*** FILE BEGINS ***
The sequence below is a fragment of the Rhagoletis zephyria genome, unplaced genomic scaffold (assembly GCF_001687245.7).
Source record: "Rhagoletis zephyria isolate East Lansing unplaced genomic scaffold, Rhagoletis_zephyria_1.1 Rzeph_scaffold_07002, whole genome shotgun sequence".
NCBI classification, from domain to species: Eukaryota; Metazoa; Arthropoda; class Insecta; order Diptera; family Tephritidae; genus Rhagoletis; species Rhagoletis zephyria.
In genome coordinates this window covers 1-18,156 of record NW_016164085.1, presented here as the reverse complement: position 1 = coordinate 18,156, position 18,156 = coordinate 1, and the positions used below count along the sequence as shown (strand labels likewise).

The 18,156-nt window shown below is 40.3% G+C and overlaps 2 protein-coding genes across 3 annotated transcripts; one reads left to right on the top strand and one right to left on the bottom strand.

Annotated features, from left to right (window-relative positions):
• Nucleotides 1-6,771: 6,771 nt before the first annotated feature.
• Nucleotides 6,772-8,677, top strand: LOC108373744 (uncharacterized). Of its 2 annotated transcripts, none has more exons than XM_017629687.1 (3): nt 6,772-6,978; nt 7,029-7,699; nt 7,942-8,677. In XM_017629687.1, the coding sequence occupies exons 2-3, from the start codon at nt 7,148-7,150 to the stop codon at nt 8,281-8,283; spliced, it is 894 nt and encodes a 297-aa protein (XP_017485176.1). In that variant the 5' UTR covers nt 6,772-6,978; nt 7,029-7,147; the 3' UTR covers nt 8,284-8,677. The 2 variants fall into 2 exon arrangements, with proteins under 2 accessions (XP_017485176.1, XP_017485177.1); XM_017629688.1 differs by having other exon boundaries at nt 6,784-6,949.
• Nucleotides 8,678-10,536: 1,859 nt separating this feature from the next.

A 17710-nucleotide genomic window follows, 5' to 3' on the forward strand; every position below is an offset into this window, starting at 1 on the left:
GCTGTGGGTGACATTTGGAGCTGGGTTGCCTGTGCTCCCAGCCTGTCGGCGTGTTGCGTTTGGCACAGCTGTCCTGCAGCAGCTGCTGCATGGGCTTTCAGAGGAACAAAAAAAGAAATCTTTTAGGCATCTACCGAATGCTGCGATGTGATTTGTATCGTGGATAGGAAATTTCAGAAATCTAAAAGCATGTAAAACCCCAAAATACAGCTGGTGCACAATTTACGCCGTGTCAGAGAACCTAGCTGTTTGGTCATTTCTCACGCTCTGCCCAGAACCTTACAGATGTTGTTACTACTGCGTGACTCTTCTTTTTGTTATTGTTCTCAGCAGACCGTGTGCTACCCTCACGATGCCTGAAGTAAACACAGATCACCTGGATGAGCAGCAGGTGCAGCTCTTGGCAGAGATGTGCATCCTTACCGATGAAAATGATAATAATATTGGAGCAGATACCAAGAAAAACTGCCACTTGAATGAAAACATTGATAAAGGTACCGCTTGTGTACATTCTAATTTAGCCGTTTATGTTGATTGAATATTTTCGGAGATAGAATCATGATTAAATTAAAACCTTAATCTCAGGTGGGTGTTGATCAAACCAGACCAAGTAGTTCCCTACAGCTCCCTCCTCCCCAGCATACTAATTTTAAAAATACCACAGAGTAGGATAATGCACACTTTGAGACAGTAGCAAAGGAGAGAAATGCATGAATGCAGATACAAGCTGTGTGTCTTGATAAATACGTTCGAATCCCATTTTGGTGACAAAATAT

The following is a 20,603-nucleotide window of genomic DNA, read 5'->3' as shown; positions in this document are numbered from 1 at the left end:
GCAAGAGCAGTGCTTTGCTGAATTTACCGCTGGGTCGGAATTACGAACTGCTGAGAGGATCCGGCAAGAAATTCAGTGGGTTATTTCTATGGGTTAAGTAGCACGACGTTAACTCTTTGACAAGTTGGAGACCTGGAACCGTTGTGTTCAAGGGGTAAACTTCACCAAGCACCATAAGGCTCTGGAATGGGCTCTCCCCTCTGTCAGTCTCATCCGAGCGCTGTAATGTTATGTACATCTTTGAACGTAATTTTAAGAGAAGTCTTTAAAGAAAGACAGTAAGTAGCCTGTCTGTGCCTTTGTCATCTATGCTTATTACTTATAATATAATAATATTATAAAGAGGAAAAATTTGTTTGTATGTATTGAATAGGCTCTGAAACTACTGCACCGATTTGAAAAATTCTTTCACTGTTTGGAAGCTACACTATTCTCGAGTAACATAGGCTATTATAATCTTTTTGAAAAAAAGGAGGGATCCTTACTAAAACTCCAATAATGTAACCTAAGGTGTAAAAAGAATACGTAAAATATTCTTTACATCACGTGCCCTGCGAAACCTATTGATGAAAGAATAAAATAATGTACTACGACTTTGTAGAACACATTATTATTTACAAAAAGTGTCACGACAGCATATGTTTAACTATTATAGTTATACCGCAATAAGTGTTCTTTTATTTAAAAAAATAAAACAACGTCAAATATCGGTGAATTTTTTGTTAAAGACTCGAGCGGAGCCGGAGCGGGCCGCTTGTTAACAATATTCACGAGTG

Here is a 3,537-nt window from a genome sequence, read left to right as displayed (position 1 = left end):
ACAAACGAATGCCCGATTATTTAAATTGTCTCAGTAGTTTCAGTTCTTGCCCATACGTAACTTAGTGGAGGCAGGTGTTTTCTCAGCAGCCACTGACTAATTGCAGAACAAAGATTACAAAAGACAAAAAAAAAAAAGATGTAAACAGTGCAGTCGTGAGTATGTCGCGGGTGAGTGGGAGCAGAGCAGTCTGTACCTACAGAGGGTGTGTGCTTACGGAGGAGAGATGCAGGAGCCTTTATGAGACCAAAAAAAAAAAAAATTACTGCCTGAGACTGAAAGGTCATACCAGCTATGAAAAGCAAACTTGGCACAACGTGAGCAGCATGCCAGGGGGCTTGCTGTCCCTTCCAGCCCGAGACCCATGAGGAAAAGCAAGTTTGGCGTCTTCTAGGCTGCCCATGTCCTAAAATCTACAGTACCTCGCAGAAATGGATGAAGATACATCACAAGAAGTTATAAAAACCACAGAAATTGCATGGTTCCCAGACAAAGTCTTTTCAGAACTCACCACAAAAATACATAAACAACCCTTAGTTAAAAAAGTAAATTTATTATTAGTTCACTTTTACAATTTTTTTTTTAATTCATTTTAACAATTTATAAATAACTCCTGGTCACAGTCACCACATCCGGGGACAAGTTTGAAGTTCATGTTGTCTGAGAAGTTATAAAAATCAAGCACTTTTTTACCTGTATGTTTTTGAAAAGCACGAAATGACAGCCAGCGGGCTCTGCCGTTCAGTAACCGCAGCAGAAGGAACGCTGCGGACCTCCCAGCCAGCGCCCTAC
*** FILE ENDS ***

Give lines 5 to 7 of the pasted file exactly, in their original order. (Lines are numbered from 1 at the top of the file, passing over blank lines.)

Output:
The 18,156-nt window shown below is 40.3% G+C and overlaps 2 protein-coding genes across 3 annotated transcripts; one reads left to right on the top strand and one right to left on the bottom strand.

Annotated features, from left to right (window-relative positions):
• Nucleotides 1-6,771: 6,771 nt before the first annotated feature.